DescriptionThis presentation is a report on the last improvements on the BFQ I/O scheduler. These improvements benefit virtually any system, from embedded devices, to personal systems, to nodes in a data center.
This first set of changes concerns throughput. In the most complex scenarios for guaranteeing I/O bandwidths, BFQ delivers up to five-time higher throughput than existing solutions. But the same mechanisms that gained BFQ this primacy become a hindrance with some deceptive workloads. These workloads trick BFQ mechanisms into wrongly believing that some I/O flows need to be privileged with respect to other flows, even at the expense of losing throughput dramatically. In contrast, total throughout is the only performance parameter that matters. We took countermeasures to offset this loss of throughput, countermeasures that fully succeed with some
Then, as for I/O control, the combination of several new improvements and fixes let the worst-case start-up time of applications drop by an additional 35%. We show these results not only through graphs, but also through a new demo with a Chromebook.
The last contributions shown in this presentation are about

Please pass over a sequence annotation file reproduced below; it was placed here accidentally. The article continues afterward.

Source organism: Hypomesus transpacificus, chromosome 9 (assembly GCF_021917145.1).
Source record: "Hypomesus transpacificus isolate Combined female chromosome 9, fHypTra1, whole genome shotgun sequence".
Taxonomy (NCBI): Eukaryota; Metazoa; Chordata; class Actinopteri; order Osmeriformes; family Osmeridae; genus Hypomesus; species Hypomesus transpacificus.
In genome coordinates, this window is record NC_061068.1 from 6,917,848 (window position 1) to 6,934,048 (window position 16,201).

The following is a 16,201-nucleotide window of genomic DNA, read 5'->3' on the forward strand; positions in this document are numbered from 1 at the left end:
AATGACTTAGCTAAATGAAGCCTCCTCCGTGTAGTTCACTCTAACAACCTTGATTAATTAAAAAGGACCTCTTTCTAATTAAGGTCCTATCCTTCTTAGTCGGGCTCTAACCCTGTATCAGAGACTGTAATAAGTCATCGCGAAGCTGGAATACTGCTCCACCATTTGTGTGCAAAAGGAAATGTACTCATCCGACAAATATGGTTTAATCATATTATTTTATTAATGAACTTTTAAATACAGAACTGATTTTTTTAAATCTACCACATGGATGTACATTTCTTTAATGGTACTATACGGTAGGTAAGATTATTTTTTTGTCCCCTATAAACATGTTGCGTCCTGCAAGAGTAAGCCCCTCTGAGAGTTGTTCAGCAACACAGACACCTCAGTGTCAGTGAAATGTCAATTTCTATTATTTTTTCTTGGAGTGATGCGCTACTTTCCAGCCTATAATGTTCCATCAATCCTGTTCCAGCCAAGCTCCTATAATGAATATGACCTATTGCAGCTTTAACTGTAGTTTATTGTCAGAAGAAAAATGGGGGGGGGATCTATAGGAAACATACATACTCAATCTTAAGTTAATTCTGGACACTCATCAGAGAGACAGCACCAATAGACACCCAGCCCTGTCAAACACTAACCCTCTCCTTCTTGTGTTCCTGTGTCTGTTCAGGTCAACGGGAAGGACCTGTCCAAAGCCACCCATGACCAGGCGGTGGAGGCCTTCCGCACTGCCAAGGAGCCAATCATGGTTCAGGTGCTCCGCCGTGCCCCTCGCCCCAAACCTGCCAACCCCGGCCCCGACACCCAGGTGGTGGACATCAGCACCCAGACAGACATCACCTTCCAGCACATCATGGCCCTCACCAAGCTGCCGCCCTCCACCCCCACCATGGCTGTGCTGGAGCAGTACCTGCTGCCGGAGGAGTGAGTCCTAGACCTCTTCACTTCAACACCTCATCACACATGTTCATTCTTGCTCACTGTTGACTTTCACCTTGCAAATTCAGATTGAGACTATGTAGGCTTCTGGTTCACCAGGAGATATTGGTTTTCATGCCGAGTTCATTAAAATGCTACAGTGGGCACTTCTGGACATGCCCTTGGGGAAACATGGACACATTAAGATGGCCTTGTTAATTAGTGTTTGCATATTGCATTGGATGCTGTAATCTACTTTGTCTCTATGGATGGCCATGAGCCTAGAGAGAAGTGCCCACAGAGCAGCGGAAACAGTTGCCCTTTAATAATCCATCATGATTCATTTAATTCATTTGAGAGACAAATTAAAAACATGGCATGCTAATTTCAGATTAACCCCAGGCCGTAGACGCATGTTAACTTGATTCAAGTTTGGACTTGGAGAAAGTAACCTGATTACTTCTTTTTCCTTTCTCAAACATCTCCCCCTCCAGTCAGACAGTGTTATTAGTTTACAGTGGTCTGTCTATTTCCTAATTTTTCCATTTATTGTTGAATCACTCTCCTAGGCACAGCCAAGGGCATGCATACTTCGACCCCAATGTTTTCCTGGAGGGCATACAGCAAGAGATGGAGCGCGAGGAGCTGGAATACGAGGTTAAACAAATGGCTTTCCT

efficiency. In fact, even the execution overhead of an I/O scheduler may limit maximum throughput with very fast drives. So, to reduce BFQ overhead, we tried to turn some properties of these drives into BFQs advantage: we looked for costly optimizations that are no longer necessary with these drives. We found some, and added controls that automatically turn them off when not needed.
Assistant Professor of CS (University of Modena and Reggio Emilia, Italy)
Paolo Valente is an Assistant Professor of Computer Science at the University of Modena and Reggio Emilia, Italy. Some of his activities focus on scheduling algorithms for transmission links, storage devices, and CPUs. As for transmission links, Paolo is one of the authors of the QFQ packet scheduler, which has been in the Linux kernel until 3.7, after that it has been replaced by QFQ+, a faster variant defined and implemented by Paolo himself. Paolo is also the author of the last version of the BFQ I/O scheduler, which seems to be on the right track to replace the current default I/O scheduler in Linux. Finally, Paolo has also defined and implemented other algorithms, part of which are now in FreeBSD, and has provided new theoretic results concerning multiprocessor scheduling. Paolo has given about thirty talks, as an invited speaker or to present his scientific papers.